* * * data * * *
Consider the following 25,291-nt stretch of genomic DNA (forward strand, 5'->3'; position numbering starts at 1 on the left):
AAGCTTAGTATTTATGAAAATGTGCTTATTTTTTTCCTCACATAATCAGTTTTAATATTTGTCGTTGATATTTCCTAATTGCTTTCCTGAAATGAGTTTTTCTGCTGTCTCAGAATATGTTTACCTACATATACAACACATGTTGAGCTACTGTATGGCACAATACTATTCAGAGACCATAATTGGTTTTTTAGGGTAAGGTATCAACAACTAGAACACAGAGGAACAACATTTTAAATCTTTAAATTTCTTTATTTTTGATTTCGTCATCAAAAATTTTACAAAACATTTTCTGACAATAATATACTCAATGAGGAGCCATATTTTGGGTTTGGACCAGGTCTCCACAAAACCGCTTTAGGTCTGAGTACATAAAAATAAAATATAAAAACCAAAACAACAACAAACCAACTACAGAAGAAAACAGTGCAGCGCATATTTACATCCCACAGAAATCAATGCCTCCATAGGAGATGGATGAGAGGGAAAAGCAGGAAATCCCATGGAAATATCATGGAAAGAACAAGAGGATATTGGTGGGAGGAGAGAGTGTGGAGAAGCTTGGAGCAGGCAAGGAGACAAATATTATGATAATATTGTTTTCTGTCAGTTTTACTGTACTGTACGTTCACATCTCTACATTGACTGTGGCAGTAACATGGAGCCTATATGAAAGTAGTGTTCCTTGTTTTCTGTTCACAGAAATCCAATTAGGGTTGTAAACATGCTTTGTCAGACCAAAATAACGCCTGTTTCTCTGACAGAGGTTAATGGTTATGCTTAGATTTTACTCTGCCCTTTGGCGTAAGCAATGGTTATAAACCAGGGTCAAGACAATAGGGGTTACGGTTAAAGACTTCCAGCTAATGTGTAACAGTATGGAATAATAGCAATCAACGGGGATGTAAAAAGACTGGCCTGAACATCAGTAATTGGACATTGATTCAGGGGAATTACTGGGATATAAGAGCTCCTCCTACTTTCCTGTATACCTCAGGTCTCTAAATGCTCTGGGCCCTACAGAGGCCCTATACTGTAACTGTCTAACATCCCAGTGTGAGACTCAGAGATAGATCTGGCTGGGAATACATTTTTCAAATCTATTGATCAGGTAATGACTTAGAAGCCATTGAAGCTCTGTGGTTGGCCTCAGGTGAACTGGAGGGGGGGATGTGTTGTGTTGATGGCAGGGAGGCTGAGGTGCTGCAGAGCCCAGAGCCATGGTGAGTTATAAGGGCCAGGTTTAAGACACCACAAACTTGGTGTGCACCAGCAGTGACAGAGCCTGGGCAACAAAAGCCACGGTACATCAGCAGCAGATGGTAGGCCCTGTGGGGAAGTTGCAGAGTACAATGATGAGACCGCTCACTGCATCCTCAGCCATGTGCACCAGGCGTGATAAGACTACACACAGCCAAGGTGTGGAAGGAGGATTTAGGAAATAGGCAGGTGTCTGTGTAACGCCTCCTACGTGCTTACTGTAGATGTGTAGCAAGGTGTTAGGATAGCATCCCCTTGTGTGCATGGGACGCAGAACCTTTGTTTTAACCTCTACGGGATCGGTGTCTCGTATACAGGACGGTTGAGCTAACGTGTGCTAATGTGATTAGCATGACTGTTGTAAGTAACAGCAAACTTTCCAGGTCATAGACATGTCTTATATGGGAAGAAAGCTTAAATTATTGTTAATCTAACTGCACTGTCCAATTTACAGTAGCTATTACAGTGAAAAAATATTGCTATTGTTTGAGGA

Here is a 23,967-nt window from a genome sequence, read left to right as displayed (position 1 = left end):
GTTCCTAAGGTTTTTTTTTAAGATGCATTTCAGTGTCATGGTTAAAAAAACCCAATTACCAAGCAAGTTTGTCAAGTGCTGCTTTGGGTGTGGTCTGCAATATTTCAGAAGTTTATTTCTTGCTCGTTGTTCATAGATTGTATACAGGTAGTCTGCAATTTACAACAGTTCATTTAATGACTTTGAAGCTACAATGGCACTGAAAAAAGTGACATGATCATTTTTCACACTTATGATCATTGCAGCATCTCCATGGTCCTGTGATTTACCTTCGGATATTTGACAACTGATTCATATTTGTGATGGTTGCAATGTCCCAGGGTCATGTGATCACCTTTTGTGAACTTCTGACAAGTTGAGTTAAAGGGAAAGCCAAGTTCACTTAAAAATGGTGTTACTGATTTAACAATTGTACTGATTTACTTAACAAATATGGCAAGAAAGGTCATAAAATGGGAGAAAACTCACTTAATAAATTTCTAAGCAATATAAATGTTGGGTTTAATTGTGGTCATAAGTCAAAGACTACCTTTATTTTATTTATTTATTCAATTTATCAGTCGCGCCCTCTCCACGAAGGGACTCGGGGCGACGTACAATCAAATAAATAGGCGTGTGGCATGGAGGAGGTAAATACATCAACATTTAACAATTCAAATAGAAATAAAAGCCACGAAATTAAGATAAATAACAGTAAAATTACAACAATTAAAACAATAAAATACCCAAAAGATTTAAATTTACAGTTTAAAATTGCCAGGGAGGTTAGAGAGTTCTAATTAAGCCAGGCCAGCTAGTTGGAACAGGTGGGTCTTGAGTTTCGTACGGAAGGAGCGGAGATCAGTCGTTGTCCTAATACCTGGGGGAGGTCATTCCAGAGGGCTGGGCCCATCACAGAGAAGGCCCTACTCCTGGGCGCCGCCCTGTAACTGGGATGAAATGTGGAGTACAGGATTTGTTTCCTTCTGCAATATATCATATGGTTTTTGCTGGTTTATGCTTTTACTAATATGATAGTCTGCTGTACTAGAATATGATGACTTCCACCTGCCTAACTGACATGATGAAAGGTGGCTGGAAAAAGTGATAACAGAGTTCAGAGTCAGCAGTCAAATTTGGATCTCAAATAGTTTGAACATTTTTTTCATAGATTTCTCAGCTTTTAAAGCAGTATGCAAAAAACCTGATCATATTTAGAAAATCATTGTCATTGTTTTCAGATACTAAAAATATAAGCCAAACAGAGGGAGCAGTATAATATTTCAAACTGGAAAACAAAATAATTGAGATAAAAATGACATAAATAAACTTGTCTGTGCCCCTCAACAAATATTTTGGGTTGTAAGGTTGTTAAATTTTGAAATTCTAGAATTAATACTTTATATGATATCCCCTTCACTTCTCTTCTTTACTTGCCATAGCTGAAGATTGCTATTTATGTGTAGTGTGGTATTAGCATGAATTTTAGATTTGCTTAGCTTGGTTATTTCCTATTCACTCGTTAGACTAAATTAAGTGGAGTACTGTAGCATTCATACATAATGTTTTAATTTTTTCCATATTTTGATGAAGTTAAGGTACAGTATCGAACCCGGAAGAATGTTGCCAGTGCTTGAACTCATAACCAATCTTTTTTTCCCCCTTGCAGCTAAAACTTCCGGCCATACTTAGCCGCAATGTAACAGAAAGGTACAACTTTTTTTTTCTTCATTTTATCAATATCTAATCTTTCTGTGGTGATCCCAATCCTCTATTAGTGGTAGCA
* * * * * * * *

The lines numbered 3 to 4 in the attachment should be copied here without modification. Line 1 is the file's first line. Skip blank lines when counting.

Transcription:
Here is a 23,967-nt window from a genome sequence, read left to right as displayed (position 1 = left end):
GTTCCTAAGGTTTTTTTTTAAGATGCATTTCAGTGTCATGGTTAAAAAAACCCAATTACCAAGCAAGTTTGTCAAGTGCTGCTTTGGGTGTGGTCTGCAATATTTCAGAAGTTTATTTCTTGCTCGTTGTTCATAGATTGTATACAGGTAGTCTGCAATTTACAACAGTTCATTTAATGACTTTGAAGCTACAATGGCACTGAAAAAAGTGACATGATCATTTTTCACACTTATGATCATTGCAGCATCTCCATGGTCCTGTGATTTACCTTCGGATATTTGACAACTGATTCATATTTGTGATGGTTGCAATGTCCCAGGGTCATGTGATCACCTTTTGTGAACTTCTGACAAGTTGAGTTAAAGGGAAAGCCAAGTTCACTTAAAAATGGTGTTACTGATTTAACAATTGTACTGATTTACTTAACAAATATGGCAAGAAAGGTCATAAAATGGGAGAAAACTCACTTAATAAATTTCTAAGCAATATAAATGTTGGGTTTAATTGTGGTCATAAGTCAAAGACTACCTTTATTTTATTTATTTATTCAATTTATCAGTCGCGCCCTCTCCACGAAGGGACTCGGGGCGACGTACAATCAAATAAATAGGCGTGTGGCATGGAGGAGGTAAATACATCAACATTTAACAATTCAAATAGAAATAAAAGCCACGAAATTAAGATAAATAACAGTAAAATTACAACAATTAAAACAATAAAATACCCAAAAGATTTAAATTTACAGTTTAAAATTGCCAGGGAGGTTAGAGAGTTCTAATTAAGCCAGGCCAGCTAGTTGGAACAGGTGGGTCTTGAGTTTCGTACGGAAGGAGCGGAGATCAGTCGTTGTCCTAATACCTGGGGGAGGTCATTCCAGAGGGCTGGGCCCATCACAGAGAAGGCCCTACTCCTGGGCGCCGCCCTGTAACTGGGATGAAATGTGGAGTACAGGATTTGTTTCCTTCTGCAATATATCATATGGTTTTTGCTGGTTTATGCTTTTACTAATATGATAGTCTGCTGTACTAGAATATGATGACTTCCACCTGCCTAACTGACATGATGAAAGGTGGCTGGAAAAAGTGATAACAGAGTTCAGAGTCAGCAGTCAAATTTGGATCTCAAATAGTTTGAACATTTTTTTCATAGATTTCTCAGCTTTTAAAGCAGTATGCAAAAAACCTGATCATATTTAGAAAATCATTGTCATTGTTTTCAGATACTAAAAATATAAGCCAAACAGAGGGAGCAGTATAATATTTCAAACTGGAAAACAAAATAATTGAGATAAAAATGACATAAATAAACTTGTCTGTGCCCCTCAACAAATATTTTGGGTTGTAAGGTTGTTAAATTTTGAAATTCTAGAATTAATACTTTATATGATATCCCCTTCACTTCTCTTCTTTACTTGCCATAGCTGAAGATTGCTATTTATGTGTAGTGTGGTATTAGCATGAATTTTAGATTTGCTTAGCTTGGTTATTTCCTATTCACTCGTTAGACTAAATTAAGTGGAGTACTGTAGCATTCATACATAATGTTTTAATTTTTTCCATATTTTGATGAAGTTAAGGTACAGTATCGAACCCGGAAGAATGTTGCCAGTGCTTGAACTCATAACCAATCTTTTTTTCCCCCTTGCAGCTAAAACTTCCGGCCATACTTAGCCGCAATGTAACAGAAAGGTACAACTTTTTTTTTCTTCATTTTATCAATATCTAATCTTTCTGTGGTGATCCCAATCCTCTATTAGTGGTAGCA